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Obama’s Regulatory Rampage

Fasten your seatbelts, because the courts and Congress won’t be able to slow it down much

Jan 28, 2013, Vol. 18, No. 19 • By ADAM J. WHITE
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Despite all of the White House speechwriters’ labors on the Inaugural and State of the Union Addresses, their attempt to define the tone of the president’s second term is unlikely to improve upon the president’s own words, a year ago: “Where Congress is not willing to act, we’re going to go ahead and do it ourselves.” It would be “nice” to work with Congress, he conceded, but he and his regulators were ready to act unilaterally. 

Obama and his red tape

Jason Seiler

That threat echoed the White House press secretary’s own warning, just weeks earlier, that although Congress ought to act to improve the economy, the president “can also act independently—or, rather, administratively, and exercise his executive authority to benefit the American people in other ways. And he will continue to do that.” The White House called this the “We Can’t Wait” initiative. 

Today, looking ahead at Barack Obama’s second term, many of his supporters still can’t wait. The New Republic’s Timothy Noah is among them. “With the election over,” he wrote last month, “the president can now take bolder action on a host of issues that don’t require cooperation—or even input—from Congress.” True, “some of these actions might be controversial,” but “that concern matters less now that Obama has faced voters for the last time.”

Noah needn’t fret. In his second term, the president will have every incentive to pursue an agenda predominantly, perhaps even exclusively, through unilateral executive branch action. Some call this the “regulatory cliff”; others, a regulatory “flood” or “tsunami” (as Sen. Rob Portman, the Wall Street Journal, and the Chamber of Commerce have put it). Call it what you will, but for the next four years, the Obama administration will govern primarily through the regulatory agencies. And Congress and the courts, having tied their own hands, can do little to stop it.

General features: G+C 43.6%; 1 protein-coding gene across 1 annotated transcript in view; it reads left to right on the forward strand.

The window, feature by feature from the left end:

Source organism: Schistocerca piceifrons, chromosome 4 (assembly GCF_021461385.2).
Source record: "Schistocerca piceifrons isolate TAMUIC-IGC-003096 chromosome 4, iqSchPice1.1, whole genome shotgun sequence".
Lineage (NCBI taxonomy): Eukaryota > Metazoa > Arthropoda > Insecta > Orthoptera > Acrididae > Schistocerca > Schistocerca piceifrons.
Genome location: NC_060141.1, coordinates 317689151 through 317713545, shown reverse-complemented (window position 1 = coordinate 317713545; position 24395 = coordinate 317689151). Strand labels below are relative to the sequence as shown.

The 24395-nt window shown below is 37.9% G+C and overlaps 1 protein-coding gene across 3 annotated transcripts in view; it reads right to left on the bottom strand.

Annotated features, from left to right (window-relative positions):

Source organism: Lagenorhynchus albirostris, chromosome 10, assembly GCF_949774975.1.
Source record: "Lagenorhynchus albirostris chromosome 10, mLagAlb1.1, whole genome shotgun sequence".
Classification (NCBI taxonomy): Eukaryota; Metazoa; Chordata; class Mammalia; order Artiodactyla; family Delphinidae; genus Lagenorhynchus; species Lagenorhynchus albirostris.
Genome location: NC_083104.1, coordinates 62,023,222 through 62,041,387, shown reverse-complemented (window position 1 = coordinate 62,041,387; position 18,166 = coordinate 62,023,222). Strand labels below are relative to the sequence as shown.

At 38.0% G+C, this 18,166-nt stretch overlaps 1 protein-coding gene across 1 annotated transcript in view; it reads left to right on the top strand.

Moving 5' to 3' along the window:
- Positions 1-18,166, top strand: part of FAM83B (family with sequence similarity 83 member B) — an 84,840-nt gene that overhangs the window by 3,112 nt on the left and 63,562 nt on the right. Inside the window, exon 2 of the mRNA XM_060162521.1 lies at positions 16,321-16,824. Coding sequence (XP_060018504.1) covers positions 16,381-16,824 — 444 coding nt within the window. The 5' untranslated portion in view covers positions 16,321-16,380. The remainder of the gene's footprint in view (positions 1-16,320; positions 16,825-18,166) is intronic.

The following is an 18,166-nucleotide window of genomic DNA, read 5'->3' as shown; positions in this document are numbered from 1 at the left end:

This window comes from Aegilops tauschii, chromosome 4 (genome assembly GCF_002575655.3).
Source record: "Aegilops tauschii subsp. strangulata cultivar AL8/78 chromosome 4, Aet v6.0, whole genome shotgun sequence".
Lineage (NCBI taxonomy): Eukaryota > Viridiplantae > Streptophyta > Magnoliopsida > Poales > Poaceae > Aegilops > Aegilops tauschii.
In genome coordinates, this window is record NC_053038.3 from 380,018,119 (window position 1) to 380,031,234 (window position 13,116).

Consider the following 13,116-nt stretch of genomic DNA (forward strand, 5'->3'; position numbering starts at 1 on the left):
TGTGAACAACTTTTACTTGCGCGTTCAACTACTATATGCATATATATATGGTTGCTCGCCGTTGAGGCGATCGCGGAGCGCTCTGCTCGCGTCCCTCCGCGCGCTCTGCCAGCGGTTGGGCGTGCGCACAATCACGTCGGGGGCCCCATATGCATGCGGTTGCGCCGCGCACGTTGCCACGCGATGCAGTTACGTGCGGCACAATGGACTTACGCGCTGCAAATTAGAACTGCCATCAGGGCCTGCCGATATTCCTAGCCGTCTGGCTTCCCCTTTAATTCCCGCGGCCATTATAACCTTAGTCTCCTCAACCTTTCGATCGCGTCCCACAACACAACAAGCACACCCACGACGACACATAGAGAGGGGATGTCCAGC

Before speculating what the president will do in his second term, consider briefly what he accomplished in his first. While Obama’s first four years were headlined by landmark legislation, such as the Affordable Care Act and the Dodd-Frank financial reforms, his administration’s agencies also imposed immense regulatory burdens.

According to the White House—specifically, the Office of Information and Regulatory Affairs (OIRA), the White House’s central office for regulatory analysis—the “major rules” enacted by executive branch agencies in President Obama’s first three years cost the public as much as $32.1 billion. 

Now, the White House offered that figure as cause for celebration, claiming the alleged net benefits of those regulations were (by its own accounting) worth $91 billion—or, as the White House’s website boasts, “over 25 times the net benefits” of the Bush administration’s first three years. But one need not be a cynic to have doubts about the administration’s accounting. The first three years of Obama’s regulations weren’t just 25 times more “beneficial” than Bush’s; they were also 6 times more “beneficial” than Clinton’s first three years of regulations. The administration was evidently very, very confident of its own ability to regulate the nation into prosperity.

Still, even taking the administration’s analysis at face value, President Obama’s first term reflects a marked increase in regulatory burden: The Obama administration’s first three years of major rules, costing up to $26.7 billion, were five times more burdensome than the Bush administration’s first three years ($5.3 billion) and three and a half times more burdensome than the Clinton administration’s ($7.6 billion).

And that analysis is limited to just the administration’s “major rules”—rules costing more than $100 million annually—for which the agencies calculated costs and benefits. It neglects 41 other “major rules” for which benefits and costs had not been calculated, and is only “a fraction of the 317 significant regulations, and over 3,500 total regulations,” promulgated by the administration, according to Susan Dudley, director of George Washington University’s Regulatory Studies Center and former OIRA administrator under President George W. Bush.

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